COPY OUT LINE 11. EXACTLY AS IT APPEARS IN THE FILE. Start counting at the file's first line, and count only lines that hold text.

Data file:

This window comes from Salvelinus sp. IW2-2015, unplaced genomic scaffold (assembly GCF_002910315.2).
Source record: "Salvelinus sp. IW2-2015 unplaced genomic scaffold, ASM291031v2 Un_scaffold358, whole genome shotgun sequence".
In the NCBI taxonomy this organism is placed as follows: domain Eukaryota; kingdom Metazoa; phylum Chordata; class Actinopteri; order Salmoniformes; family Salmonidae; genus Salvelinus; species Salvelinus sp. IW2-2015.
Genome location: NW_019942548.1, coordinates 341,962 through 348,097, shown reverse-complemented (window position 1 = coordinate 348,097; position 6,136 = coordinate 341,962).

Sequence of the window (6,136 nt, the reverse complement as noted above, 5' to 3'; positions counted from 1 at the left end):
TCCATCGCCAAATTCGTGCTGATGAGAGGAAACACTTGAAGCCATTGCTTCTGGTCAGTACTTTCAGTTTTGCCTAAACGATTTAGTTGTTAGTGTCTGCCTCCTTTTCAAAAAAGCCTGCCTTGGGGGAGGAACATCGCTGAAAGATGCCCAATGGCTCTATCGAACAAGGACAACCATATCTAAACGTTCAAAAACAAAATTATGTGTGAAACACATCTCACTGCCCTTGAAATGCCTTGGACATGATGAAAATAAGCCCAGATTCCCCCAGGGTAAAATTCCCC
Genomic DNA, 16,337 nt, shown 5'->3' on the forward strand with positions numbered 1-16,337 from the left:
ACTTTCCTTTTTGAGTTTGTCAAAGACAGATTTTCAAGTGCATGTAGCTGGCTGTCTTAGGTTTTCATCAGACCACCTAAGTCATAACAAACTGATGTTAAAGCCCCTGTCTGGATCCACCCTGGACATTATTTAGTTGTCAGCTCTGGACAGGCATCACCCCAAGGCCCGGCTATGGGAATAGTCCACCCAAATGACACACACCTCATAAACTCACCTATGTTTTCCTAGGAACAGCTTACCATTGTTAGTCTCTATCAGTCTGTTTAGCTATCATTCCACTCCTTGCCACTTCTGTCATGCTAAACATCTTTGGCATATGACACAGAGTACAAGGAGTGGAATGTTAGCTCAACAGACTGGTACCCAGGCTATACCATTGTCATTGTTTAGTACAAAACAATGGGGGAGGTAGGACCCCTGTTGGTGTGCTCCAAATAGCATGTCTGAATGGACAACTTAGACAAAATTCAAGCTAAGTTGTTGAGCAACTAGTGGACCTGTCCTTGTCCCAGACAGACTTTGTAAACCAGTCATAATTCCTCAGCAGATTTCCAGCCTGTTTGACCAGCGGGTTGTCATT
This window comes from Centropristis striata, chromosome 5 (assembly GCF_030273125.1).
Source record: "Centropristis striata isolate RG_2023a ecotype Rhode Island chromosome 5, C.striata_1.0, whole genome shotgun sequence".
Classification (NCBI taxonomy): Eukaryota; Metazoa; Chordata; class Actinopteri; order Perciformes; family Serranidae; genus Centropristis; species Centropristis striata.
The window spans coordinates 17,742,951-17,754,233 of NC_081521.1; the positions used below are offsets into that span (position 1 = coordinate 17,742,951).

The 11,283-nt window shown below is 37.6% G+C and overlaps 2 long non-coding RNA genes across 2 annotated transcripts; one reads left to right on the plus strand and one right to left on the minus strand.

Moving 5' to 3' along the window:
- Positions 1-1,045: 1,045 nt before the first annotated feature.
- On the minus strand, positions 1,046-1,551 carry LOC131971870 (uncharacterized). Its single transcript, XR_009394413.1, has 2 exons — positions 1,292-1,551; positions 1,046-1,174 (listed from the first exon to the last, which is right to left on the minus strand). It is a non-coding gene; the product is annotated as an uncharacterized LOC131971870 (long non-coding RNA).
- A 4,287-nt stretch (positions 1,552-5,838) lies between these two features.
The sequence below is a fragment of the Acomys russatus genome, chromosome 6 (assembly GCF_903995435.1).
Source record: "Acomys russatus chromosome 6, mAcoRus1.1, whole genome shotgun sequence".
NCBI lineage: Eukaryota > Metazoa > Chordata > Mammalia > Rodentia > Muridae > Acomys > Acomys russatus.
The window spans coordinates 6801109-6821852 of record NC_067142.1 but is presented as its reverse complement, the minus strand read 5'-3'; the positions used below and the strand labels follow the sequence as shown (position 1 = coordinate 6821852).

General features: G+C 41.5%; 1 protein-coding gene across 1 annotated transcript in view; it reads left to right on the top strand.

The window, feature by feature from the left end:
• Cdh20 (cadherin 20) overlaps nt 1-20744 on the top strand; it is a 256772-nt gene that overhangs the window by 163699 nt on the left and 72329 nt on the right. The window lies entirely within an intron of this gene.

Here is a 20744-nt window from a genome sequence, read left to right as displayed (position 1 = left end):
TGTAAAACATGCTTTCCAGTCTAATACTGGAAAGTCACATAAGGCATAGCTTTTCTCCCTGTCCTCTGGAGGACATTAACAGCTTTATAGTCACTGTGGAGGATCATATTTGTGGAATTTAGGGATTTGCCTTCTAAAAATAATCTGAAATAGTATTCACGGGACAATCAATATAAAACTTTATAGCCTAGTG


Classification (NCBI taxonomy): Eukaryota; Metazoa; Chordata; class Actinopteri; order Perciformes; family Serranidae; genus Centropristis; species Centropristis striata.